Put credit card rewards out of your mind.
Use the cards as you normally would, giving no thought to rewards programs, says John Ulzheimer, president of consumer education for SmartCredit.com.
Instead of monitoring the rewards account, let it build and make a note to check on it after a few months.
"It's a nice surprise," he says, and you don't end up funding your own credit card rewards program.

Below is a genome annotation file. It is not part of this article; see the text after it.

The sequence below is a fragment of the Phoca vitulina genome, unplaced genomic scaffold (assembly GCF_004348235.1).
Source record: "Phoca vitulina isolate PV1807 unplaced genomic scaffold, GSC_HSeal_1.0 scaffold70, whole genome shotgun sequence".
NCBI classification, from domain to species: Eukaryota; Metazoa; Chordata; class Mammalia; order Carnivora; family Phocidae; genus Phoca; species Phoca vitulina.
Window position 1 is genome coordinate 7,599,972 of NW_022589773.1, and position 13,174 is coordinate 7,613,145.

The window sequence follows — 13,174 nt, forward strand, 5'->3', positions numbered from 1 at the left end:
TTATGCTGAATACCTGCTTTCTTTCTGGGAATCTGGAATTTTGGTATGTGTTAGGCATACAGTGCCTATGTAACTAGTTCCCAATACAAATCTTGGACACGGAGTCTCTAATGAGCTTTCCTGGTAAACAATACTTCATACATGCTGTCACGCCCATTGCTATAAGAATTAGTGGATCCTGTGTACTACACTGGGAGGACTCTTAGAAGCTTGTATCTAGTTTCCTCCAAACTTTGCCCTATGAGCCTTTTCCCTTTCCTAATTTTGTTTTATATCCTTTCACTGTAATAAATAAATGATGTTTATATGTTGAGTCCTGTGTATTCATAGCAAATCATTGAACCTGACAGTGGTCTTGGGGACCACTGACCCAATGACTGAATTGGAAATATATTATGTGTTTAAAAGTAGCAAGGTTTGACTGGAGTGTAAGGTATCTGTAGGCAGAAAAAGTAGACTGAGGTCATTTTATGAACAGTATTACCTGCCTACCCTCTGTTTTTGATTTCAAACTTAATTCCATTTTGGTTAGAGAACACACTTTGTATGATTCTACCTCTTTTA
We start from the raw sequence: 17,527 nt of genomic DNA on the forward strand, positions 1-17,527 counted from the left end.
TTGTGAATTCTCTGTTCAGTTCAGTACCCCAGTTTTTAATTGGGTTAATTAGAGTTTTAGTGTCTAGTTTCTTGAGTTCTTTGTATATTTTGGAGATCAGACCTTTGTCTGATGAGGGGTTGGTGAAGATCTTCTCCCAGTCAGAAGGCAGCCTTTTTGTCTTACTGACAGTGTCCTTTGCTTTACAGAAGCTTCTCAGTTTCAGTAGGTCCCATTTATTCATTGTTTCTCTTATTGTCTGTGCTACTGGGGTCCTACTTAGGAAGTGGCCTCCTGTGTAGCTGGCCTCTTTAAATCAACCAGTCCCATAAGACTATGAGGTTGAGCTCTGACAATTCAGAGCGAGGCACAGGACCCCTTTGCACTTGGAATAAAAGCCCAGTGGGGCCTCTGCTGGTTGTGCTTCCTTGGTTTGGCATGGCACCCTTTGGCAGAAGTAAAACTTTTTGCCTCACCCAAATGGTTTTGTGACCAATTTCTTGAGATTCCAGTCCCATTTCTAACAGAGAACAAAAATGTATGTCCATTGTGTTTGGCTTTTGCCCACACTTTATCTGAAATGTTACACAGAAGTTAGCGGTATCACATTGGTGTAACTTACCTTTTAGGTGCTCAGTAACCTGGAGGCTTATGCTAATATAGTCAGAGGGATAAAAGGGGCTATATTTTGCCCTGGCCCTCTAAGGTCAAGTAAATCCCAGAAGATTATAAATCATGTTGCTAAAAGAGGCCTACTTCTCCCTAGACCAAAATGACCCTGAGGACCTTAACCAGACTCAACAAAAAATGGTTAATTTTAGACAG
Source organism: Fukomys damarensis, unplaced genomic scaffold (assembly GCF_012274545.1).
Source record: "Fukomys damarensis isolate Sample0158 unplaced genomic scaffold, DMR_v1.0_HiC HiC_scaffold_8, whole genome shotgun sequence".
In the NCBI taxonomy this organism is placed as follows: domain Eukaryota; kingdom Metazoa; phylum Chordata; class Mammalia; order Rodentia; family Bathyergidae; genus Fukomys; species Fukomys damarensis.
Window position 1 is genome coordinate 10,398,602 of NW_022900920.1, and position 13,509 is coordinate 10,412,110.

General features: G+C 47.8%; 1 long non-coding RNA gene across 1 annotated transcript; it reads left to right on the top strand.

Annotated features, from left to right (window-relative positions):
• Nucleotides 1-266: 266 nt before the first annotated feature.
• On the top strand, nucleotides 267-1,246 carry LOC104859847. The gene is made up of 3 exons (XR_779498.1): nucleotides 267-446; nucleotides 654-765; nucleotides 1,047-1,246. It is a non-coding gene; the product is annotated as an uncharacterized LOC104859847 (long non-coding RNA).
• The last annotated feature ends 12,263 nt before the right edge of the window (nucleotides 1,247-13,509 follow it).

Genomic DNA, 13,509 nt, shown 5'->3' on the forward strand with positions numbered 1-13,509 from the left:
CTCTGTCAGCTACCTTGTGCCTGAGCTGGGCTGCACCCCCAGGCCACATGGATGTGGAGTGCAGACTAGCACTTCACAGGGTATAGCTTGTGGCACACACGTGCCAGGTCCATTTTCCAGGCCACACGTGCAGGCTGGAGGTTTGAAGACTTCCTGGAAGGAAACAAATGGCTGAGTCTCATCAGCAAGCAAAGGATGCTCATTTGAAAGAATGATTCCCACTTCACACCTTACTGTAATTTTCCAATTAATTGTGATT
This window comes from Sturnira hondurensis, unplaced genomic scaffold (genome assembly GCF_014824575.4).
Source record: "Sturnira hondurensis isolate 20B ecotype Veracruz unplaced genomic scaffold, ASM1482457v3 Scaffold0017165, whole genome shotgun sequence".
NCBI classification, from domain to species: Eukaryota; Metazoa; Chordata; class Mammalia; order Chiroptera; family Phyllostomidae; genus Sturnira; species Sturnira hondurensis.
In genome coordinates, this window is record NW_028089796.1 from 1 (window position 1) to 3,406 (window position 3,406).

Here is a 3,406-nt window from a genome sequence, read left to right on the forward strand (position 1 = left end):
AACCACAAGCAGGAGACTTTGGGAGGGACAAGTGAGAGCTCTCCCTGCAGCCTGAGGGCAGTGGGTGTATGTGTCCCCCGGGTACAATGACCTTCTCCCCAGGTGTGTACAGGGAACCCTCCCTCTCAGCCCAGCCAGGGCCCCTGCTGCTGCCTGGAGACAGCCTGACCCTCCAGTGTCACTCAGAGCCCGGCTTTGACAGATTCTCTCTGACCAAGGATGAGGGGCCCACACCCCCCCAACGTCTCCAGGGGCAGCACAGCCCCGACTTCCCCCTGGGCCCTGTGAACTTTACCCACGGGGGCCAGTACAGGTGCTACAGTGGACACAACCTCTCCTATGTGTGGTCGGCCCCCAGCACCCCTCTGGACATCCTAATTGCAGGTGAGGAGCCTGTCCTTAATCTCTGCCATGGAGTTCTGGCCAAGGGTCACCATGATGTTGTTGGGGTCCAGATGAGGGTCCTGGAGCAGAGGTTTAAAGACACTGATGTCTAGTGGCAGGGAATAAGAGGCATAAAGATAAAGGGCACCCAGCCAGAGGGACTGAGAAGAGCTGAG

When you focus on spending to maximize rewards, there's a good chance you'll start running a balance, says Ulzheimer. When you run a balance, you're paying the credit card issuer far more than you're receiving in rewards -- so that's a losing proposition, he says.
One caveat: Check in often enough that they don't expire, says Josh Frank, senior researcher at the Center for Responsible Lending.
Rewards sometimes have an expiration date and program rules can change. "If you wait long enough, you can have the rules changed on you, and often that's in unfavorable ways," Frank says.